It seems that the NI Conservatives may be going native, and following the time-honoured Irish political ritual of 'the split'.
We are all (painfully) aware of the on-off Conservative-UUP common-law marriage, that was to have been a merger, but ending up as a dog's dinner called the UCUNF.
It is clear that a number of Northern Irish Conservatives were less than happy with the outcome of the talk with the UUP – the most vocal being the Vice-Chair of the NI Tories, Jeffrey Peel, who has since been removed from his post by the party.
It appears that the Peel faction is not giving up their fight. On 11 March a group of NI Tories set up a website called Clear Blue Water signifying the wish to "put clear blue water between the Conservatives and Northern Ireland parties".
That could not be much clearer. They oppose the deal with the UUP, and are prepared to put their heads above the parapet to say so. How numerous they are is not clear – the website mentions but two names, Jeffrey Peel and John Hanna – but the mere fact of a crack in the Conservative façade must worry head office. If the 'true' Tories refuse to participate in the UCUNF nonsense, and effectively withdraw from politics in Northern Ireland, then the Conservative Party will end up with less than nothing – an alliance with an unreconstructed sectarian unionist party which has already demontrated its contempt for the greater Conservative Party.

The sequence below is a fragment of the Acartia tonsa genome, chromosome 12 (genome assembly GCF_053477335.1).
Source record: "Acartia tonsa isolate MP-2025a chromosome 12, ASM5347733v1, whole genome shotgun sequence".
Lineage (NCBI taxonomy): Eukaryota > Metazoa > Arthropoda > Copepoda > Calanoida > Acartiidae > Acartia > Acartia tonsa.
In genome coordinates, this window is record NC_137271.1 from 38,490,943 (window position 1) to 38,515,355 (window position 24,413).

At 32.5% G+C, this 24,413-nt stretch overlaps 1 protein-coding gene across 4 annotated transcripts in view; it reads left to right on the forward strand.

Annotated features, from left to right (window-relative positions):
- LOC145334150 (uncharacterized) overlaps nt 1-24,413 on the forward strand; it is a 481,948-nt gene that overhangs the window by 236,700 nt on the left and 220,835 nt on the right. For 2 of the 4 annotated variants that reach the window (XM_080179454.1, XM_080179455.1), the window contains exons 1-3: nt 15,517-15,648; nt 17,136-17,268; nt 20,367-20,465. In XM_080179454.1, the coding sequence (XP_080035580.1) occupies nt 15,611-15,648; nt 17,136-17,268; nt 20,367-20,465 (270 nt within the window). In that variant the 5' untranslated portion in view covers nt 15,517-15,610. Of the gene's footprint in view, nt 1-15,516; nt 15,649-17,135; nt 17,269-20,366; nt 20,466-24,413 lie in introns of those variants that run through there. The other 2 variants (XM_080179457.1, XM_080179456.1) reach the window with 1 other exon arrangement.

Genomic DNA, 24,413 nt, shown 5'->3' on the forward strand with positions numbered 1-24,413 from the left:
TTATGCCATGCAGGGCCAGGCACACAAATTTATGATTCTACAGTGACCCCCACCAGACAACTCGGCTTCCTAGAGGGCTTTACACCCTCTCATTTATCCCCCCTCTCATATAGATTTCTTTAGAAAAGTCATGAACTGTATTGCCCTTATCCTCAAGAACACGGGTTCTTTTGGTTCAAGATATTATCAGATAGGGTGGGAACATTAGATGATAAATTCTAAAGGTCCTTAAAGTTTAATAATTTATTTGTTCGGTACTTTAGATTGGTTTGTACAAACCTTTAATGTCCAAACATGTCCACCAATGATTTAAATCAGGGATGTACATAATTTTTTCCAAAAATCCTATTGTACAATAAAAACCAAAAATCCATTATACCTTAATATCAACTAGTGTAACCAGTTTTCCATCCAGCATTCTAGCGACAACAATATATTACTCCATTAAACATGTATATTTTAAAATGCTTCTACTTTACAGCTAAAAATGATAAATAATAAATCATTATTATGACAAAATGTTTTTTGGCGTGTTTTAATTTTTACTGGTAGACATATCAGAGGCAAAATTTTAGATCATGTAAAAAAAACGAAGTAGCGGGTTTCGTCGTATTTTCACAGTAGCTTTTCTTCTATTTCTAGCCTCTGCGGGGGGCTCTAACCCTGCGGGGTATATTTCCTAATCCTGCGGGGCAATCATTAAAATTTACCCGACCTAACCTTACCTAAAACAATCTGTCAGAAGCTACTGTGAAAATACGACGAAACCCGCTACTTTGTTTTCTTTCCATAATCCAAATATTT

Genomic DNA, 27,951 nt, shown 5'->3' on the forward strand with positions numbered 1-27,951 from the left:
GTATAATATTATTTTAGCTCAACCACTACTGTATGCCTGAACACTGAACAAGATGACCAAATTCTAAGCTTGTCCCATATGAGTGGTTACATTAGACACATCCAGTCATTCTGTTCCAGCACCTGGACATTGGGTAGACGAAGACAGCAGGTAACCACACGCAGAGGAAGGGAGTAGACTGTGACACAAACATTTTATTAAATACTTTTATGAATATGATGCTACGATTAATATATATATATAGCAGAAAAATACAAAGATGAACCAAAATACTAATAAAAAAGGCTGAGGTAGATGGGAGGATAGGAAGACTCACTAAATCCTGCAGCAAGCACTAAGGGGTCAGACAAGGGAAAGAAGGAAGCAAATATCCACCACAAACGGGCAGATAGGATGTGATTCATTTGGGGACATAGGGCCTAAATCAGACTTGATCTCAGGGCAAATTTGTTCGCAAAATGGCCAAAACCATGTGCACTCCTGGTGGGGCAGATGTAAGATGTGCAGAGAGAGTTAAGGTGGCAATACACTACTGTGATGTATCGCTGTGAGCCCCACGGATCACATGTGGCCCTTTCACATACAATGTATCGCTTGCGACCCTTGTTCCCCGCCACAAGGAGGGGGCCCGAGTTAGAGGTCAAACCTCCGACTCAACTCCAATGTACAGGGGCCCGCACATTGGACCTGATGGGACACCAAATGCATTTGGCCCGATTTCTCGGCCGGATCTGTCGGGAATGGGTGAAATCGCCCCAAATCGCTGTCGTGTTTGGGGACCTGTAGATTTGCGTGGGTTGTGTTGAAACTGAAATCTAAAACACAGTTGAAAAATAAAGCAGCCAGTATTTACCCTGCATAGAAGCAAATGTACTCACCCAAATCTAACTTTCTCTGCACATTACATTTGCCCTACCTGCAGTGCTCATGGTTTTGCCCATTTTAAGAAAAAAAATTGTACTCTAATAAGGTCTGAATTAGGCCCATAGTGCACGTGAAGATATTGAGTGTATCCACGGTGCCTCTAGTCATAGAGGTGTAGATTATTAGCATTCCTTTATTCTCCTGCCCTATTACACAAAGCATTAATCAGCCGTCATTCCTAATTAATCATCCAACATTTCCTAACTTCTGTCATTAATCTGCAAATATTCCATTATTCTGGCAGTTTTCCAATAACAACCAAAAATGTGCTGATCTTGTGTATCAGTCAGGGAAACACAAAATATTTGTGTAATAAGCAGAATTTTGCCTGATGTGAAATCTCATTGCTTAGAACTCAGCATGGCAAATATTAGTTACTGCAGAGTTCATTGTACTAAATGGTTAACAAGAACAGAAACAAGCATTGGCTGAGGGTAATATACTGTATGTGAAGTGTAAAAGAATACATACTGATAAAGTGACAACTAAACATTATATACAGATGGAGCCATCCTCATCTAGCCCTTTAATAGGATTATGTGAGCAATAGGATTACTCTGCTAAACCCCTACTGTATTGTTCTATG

The Tories need to stop the relationship with the UUP quickly, before it does them serious damage, and concentrate on actually building their own brand in Northern Ireland. When they fail to do so, as they have failed in the past, then they should draw the obvious conclusions – Northern Ireland is not the same as England, and the unionist parties are not nice polite Home Counties Tories. When they realise this, then they will be able to deal with them as they should always have done – as hang-overs from a pre-democratic era, who do not share the 'British' values that the Tories cherish. If they are serous about their value system, the Tories must seek the destruction of all of the unionist parties. This will challenge their supporters severely, and force them to reflect on what their values really are. If they fail to do this, then observers will draw their own conclusions, and Cameron's modernisation of the party will fail, and it will slip back into obscurity as a party of Colonel Blimp's harking back to an era that is long gone. It's their choice, and their challenge to face.